Anglophone Canada's ideal option is to maintain the status quo, while still having Quebec in Canada. It is because anglophone Canadians keep hoping the whole issue will just go away and leave them alone that they keep rejecting any solutions which are proposed to them. It should be clear from the last referendum that this simply is not going to happen. Unless Quebec gets some sort of change in the Constitution which recognizes that it is different, it will eventually leave, if not in the next referendum, in some referendum after that.
Francophone Quebec's ideal option is for a huge devolution of powers to Quebec, including powers which it would hold exclusively, while still remaining a part of the Canadian federation. It is because of this hope that francophone federalists keep making never-ending demands for additional powers, and that separatists keep holding forth the possibility of some kind of special arrangement with Canada. It should be obvious from anglophone Canada's reaction that this option is impossible. Why on earth would any nation grant a province all of the privileges of membership while requiring none of the responsibilities?
In fact, there are only two possible solutions to the Quebec question:
1) A constitutional change which recognizes Quebec's differences, which results in Quebec signing the Constitution. It would be clear that no further concessions would be made to Quebec in the future.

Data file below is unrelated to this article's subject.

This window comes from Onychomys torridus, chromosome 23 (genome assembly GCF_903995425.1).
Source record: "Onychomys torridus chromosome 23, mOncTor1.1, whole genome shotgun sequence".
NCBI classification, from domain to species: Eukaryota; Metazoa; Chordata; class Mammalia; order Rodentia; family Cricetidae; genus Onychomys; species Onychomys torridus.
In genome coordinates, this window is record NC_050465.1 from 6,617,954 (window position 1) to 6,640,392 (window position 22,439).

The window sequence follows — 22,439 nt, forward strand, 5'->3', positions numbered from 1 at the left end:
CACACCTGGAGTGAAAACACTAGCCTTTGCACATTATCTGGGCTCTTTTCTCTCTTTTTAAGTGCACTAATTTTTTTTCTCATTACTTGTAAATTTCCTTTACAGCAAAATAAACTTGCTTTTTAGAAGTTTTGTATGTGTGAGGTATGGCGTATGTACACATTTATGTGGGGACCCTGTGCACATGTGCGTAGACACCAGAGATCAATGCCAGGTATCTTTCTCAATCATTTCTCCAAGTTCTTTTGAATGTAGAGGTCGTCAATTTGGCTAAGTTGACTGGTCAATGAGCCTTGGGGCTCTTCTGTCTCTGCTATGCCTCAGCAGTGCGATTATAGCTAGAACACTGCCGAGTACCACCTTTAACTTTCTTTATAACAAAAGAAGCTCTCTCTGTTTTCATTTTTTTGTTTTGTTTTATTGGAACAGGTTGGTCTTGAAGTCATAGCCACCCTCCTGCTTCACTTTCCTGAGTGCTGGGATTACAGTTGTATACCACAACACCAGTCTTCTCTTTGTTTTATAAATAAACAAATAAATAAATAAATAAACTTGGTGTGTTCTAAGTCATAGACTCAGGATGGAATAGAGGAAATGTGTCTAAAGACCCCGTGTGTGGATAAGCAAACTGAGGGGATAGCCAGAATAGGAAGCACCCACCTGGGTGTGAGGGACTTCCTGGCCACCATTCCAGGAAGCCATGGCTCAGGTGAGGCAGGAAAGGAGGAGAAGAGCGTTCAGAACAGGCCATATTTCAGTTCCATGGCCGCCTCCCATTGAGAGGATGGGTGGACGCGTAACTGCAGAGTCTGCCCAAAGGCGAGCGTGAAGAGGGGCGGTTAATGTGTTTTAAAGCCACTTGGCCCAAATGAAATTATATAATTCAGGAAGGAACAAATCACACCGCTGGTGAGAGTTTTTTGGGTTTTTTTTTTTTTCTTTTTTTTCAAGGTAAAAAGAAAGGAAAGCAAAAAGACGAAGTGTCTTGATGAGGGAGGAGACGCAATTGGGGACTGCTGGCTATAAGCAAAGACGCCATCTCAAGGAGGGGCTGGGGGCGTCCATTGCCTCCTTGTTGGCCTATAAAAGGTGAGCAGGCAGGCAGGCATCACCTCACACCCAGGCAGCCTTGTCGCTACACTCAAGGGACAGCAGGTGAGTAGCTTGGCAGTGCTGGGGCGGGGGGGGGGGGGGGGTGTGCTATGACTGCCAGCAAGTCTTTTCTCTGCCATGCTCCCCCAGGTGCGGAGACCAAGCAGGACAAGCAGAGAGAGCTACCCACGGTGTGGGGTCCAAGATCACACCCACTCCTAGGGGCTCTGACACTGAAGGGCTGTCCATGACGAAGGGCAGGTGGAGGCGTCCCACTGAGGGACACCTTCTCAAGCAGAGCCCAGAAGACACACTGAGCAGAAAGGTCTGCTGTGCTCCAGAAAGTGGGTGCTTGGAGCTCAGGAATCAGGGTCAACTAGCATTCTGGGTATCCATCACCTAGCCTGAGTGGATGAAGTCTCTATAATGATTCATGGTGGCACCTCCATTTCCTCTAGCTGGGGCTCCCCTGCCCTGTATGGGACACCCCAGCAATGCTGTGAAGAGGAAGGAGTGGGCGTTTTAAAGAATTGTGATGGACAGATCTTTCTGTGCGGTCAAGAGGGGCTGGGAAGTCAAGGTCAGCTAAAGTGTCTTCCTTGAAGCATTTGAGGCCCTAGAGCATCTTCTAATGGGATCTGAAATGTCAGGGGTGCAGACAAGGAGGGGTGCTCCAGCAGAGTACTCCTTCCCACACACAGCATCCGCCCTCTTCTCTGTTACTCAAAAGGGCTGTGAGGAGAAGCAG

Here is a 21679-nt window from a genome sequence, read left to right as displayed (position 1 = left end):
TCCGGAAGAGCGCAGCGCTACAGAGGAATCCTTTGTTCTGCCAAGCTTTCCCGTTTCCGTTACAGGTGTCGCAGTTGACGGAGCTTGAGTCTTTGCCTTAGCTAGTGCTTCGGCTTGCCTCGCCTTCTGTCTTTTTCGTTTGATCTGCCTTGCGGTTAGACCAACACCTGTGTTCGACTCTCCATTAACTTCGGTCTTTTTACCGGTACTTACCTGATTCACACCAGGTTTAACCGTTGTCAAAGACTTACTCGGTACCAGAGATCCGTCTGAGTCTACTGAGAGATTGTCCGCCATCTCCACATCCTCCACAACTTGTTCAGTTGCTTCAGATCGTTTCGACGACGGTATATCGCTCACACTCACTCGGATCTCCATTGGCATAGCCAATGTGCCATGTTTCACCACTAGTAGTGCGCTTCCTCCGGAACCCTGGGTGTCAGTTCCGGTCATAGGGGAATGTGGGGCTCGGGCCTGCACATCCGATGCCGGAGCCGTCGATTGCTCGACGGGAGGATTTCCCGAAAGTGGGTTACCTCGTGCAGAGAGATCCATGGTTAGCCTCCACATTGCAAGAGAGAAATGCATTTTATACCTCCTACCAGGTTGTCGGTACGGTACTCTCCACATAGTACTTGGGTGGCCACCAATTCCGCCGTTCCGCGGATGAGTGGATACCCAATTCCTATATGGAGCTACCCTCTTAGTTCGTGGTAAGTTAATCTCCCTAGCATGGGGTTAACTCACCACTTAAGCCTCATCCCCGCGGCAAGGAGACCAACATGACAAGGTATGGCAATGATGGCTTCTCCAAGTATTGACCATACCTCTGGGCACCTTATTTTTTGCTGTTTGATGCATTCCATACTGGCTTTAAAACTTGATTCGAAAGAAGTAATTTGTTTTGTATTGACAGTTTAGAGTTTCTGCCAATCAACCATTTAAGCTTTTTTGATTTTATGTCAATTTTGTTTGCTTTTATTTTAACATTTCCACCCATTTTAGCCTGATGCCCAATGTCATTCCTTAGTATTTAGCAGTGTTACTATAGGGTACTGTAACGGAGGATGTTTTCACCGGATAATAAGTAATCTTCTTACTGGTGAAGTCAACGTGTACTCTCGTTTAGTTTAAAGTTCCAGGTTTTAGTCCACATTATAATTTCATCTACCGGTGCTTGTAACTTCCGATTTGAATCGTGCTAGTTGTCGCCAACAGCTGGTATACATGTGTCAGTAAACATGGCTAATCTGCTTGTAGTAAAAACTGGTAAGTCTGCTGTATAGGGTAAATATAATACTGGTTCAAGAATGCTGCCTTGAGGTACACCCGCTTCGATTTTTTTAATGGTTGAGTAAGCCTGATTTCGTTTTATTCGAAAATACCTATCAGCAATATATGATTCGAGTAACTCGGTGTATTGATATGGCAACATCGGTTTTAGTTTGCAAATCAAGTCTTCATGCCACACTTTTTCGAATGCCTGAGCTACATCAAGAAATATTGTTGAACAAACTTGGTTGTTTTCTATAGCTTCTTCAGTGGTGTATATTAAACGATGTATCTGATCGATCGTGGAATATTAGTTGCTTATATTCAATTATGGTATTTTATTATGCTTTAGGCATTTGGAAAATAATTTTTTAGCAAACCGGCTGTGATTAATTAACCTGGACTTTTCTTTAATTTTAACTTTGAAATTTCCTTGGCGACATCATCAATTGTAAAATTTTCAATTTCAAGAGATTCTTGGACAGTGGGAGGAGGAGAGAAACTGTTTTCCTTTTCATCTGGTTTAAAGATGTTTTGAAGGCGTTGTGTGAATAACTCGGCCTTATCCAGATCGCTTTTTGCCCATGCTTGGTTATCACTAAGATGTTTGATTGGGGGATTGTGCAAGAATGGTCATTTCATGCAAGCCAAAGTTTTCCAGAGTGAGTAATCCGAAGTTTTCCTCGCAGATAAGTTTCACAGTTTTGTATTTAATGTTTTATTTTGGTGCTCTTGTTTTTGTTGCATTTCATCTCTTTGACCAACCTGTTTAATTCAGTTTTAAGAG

2) A fully independent Quebec, without any support or special arrangements with Canada beyond those normally present between adjacent, friendly independent nations.
Neither of these choices is attractive to either francophone Quebecers or anglophone Canadians, but these are the only choices available in the long term. To continue to beat around the bush hoping for something better will simply prolong the agony. It is time all Canadians made a decision about which one they would rather have.
The way to do so is a national referendum. On the ballot would be these two choices, and nothing else: a) a constitutional package for Quebec, or b) an independent Quebec.
Every Canadian would have to choose one or the other. There would be no way to continue prevaricating and hoping for a more convenient solution. If a majority in both Quebec and the rest of Canada accepted the constitutional change, Canada could get on with developing as a nation. If either Quebec or the rest of Canada rejected the constitutional change, Quebec would become an independent nation, and each of the two new nations would set off on their new paths. The issue would, finally, be decided.